T-4 Days to Humanity’s First Attempt to Deflect an Asteroid in Space

Day: Thursday 22 September
Time: 09:00 - 09:25 CEST
Location: Room Paris South, Level 3, Hall 7, Paris Convention Centre

Humanity’s first planetary defense mission, NASA’s Double Asteroid Redirection Test (DART), is now just over 100 hours from impacting a 160-meter asteroid in space and deflecting its orbit. The spacecraft is hurtling towards its target binary asteroid system at 22,000 km/hr, on a one-way trip collision course trajectory. The target, Dimorphos, is a small 160-meter moon of the larger asteroid Didymos. DART is now just 2.4 million kilometers from the target, about 10x the distance of our Moon from Earth. Although the primary Didymos asteroid came into view of the DRACO imager on DART about a month ago, the small binary moon is about to be resolved for the first time as the spacecraft enters its terminal phase. Major ground-based telescopes have now locked on to the target for continuous coverage, and space-based observatories, including the James Webb Space Telescope, are preparing their observational sequences to witness DART’s pending impact. And, the Italian Space Agency's LICIACube cubesat has just been deployed from DART and is preparing to image the encounter.

NASA's DART mission is designed to test a technology that could one day save our planet. Asteroids are swarming around the inner solar system and frequently impact Earth. If a large asteroid were to impact a populated area of the planet, the result could be devastating. The kinetic impact technique that DART will perform is the world's first planetary defense demonstration. Later in the decade, the European Space Agency's Hera mission will visit the Didymos system and characterize the DART impact.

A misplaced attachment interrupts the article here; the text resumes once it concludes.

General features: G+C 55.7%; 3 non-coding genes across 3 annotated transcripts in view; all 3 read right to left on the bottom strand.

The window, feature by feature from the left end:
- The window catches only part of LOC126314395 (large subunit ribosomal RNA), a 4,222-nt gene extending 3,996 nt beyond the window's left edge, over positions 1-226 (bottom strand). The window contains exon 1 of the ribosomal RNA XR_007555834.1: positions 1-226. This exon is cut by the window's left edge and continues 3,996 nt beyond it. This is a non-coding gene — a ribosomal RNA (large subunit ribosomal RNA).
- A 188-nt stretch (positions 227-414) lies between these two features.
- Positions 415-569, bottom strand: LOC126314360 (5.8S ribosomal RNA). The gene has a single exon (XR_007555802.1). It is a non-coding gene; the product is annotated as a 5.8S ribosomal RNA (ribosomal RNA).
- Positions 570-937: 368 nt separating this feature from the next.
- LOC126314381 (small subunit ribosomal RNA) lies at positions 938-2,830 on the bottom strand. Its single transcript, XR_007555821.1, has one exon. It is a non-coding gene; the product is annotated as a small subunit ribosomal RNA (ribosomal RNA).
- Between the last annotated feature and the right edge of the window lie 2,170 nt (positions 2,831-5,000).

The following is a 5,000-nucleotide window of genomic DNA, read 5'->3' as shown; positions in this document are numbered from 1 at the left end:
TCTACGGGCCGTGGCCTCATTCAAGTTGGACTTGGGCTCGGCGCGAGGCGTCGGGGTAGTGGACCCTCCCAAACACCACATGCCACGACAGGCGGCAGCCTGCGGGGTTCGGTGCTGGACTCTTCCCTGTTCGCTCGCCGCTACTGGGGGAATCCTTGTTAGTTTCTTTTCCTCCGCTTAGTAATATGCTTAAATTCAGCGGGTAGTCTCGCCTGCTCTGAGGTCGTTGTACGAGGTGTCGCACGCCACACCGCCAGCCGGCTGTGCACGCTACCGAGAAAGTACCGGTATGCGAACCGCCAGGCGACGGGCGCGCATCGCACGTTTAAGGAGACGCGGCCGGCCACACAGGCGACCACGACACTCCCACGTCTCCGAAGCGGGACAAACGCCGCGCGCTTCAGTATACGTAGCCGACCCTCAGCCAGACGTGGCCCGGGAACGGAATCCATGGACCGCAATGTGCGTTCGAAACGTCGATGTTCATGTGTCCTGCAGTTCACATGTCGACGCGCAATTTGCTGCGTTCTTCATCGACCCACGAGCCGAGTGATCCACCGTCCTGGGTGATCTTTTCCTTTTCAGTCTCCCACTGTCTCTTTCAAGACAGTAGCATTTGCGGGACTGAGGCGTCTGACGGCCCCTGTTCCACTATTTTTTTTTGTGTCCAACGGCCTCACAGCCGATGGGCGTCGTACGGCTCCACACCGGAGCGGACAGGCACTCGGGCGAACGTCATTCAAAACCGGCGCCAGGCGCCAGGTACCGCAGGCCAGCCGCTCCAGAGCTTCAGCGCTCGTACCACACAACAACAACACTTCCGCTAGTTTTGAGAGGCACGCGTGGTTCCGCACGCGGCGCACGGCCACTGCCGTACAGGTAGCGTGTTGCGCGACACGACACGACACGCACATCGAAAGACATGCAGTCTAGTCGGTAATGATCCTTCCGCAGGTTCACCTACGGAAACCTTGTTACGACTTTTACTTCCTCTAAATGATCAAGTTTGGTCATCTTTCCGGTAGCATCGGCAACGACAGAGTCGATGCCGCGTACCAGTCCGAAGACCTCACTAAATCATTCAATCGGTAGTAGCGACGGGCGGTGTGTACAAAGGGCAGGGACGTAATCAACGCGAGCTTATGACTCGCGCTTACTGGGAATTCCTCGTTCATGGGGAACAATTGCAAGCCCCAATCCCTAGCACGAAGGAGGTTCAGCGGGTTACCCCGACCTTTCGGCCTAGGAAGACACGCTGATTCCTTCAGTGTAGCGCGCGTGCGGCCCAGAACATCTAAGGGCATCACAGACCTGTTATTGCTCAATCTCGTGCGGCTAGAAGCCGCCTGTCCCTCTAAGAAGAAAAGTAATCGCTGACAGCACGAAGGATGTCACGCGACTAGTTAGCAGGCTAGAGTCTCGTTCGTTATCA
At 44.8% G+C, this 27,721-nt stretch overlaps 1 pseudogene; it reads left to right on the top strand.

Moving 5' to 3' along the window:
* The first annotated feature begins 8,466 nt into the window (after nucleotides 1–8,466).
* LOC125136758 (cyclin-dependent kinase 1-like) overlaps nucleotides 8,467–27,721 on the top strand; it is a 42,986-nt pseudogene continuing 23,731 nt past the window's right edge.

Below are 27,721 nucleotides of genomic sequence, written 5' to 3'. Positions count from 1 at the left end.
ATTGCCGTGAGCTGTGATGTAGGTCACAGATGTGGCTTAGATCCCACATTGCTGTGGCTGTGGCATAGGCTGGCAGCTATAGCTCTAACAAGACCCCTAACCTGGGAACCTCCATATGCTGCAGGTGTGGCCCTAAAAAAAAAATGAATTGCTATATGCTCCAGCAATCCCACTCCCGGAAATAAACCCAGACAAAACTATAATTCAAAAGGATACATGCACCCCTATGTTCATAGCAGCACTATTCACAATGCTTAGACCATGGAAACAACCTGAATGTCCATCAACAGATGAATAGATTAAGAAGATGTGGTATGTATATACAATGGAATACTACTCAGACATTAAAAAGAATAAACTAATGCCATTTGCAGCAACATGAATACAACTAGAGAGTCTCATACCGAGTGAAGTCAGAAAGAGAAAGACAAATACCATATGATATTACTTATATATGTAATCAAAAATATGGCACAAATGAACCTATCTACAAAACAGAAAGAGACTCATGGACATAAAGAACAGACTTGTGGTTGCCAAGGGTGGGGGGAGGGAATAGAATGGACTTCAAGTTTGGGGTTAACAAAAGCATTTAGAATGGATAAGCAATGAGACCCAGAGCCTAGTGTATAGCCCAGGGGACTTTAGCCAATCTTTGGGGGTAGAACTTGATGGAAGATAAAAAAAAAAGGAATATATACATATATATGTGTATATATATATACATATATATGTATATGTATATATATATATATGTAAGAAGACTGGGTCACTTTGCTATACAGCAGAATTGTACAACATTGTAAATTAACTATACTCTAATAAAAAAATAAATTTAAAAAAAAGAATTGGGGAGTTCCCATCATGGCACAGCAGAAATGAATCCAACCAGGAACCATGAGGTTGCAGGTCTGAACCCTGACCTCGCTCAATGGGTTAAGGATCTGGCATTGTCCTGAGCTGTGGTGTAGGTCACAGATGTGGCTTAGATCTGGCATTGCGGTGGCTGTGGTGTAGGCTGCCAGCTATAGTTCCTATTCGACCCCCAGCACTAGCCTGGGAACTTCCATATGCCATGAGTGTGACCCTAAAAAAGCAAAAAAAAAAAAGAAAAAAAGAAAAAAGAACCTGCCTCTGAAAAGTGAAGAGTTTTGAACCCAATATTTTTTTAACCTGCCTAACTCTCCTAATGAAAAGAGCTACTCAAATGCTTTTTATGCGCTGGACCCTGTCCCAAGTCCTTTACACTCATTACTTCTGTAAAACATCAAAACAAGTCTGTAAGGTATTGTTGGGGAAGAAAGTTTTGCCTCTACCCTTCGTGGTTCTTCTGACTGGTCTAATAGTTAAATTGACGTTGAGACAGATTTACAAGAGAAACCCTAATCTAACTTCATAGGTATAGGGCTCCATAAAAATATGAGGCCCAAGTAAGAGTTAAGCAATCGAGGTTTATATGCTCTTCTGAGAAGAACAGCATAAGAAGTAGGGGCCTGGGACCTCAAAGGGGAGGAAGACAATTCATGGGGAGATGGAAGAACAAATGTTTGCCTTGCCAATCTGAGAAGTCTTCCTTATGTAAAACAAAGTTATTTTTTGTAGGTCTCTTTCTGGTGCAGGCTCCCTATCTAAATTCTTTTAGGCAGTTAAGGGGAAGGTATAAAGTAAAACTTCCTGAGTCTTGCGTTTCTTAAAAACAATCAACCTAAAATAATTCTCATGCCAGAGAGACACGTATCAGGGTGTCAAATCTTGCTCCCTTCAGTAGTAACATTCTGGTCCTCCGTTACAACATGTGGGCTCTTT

The timing of the Late Breaking News session at the 73rd International Astronautical Congress is ideally situated to share with the community the latest information on NASA’s DART mission. One of the lead mission engineers, Dr. Betsy Congdon, will present the current health and status of the DART mission and the preparation plans for the upcoming encounter in just 4 days. Dr. Congdon will share the activities happening in the DART Mission Operations Center at the Johns Hopkins Applied Physics Lab, including the team's latest efforts to ensure mission success. With this session, the IAC community will have a head start in joining the rest of the world for this international endeavor.



DART Mechanical Lead Engineer, The Johns Hopkins University Applied Physics Laboratory

United States